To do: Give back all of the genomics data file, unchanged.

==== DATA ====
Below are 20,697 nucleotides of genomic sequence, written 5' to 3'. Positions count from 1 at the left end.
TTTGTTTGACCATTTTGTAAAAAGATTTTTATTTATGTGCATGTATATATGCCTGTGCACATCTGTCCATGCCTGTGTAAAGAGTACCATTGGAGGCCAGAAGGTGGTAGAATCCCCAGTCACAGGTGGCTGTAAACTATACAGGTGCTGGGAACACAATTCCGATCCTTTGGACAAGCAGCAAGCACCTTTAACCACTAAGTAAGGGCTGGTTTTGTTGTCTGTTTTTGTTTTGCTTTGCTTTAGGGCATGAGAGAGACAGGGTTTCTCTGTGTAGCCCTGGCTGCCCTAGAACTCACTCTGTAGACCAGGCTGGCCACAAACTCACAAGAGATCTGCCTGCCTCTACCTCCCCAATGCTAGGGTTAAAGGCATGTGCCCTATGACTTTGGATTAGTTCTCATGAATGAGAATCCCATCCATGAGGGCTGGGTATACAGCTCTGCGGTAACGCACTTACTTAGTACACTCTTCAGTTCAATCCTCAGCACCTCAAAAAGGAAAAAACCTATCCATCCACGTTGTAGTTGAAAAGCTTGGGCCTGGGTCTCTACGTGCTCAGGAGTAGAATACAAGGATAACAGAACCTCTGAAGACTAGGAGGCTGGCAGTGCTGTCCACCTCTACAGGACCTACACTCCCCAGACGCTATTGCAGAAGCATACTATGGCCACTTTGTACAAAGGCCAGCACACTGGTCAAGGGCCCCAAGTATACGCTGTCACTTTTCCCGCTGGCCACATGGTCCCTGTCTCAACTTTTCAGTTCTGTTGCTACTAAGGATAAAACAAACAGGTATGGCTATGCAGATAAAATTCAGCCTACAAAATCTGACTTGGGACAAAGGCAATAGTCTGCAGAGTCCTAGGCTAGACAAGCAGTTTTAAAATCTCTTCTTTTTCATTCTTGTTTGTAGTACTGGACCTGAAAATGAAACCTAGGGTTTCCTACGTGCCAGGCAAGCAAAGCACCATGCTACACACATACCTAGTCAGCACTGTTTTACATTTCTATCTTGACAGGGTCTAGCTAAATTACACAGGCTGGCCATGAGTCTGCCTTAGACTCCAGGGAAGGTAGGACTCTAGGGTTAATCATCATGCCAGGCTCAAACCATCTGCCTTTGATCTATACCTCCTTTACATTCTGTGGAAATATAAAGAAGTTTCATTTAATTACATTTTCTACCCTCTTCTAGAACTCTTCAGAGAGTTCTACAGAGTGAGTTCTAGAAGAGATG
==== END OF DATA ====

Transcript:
Below are 20,697 nucleotides of genomic sequence, written 5' to 3'. Positions count from 1 at the left end.
TTTGTTTGACCATTTTGTAAAAAGATTTTTATTTATGTGCATGTATATATGCCTGTGCACATCTGTCCATGCCTGTGTAAAGAGTACCATTGGAGGCCAGAAGGTGGTAGAATCCCCAGTCACAGGTGGCTGTAAACTATACAGGTGCTGGGAACACAATTCCGATCCTTTGGACAAGCAGCAAGCACCTTTAACCACTAAGTAAGGGCTGGTTTTGTTGTCTGTTTTTGTTTTGCTTTGCTTTAGGGCATGAGAGAGACAGGGTTTCTCTGTGTAGCCCTGGCTGCCCTAGAACTCACTCTGTAGACCAGGCTGGCCACAAACTCACAAGAGATCTGCCTGCCTCTACCTCCCCAATGCTAGGGTTAAAGGCATGTGCCCTATGACTTTGGATTAGTTCTCATGAATGAGAATCCCATCCATGAGGGCTGGGTATACAGCTCTGCGGTAACGCACTTACTTAGTACACTCTTCAGTTCAATCCTCAGCACCTCAAAAAGGAAAAAACCTATCCATCCACGTTGTAGTTGAAAAGCTTGGGCCTGGGTCTCTACGTGCTCAGGAGTAGAATACAAGGATAACAGAACCTCTGAAGACTAGGAGGCTGGCAGTGCTGTCCACCTCTACAGGACCTACACTCCCCAGACGCTATTGCAGAAGCATACTATGGCCACTTTGTACAAAGGCCAGCACACTGGTCAAGGGCCCCAAGTATACGCTGTCACTTTTCCCGCTGGCCACATGGTCCCTGTCTCAACTTTTCAGTTCTGTTGCTACTAAGGATAAAACAAACAGGTATGGCTATGCAGATAAAATTCAGCCTACAAAATCTGACTTGGGACAAAGGCAATAGTCTGCAGAGTCCTAGGCTAGACAAGCAGTTTTAAAATCTCTTCTTTTTCATTCTTGTTTGTAGTACTGGACCTGAAAATGAAACCTAGGGTTTCCTACGTGCCAGGCAAGCAAAGCACCATGCTACACACATACCTAGTCAGCACTGTTTTACATTTCTATCTTGACAGGGTCTAGCTAAATTACACAGGCTGGCCATGAGTCTGCCTTAGACTCCAGGGAAGGTAGGACTCTAGGGTTAATCATCATGCCAGGCTCAAACCATCTGCCTTTGATCTATACCTCCTTTACATTCTGTGGAAATATAAAGAAGTTTCATTTAATTACATTTTCTACCCTCTTCTAGAACTCTTCAGAGAGTTCTACAGAGTGAGTTCTAGAAGAGATG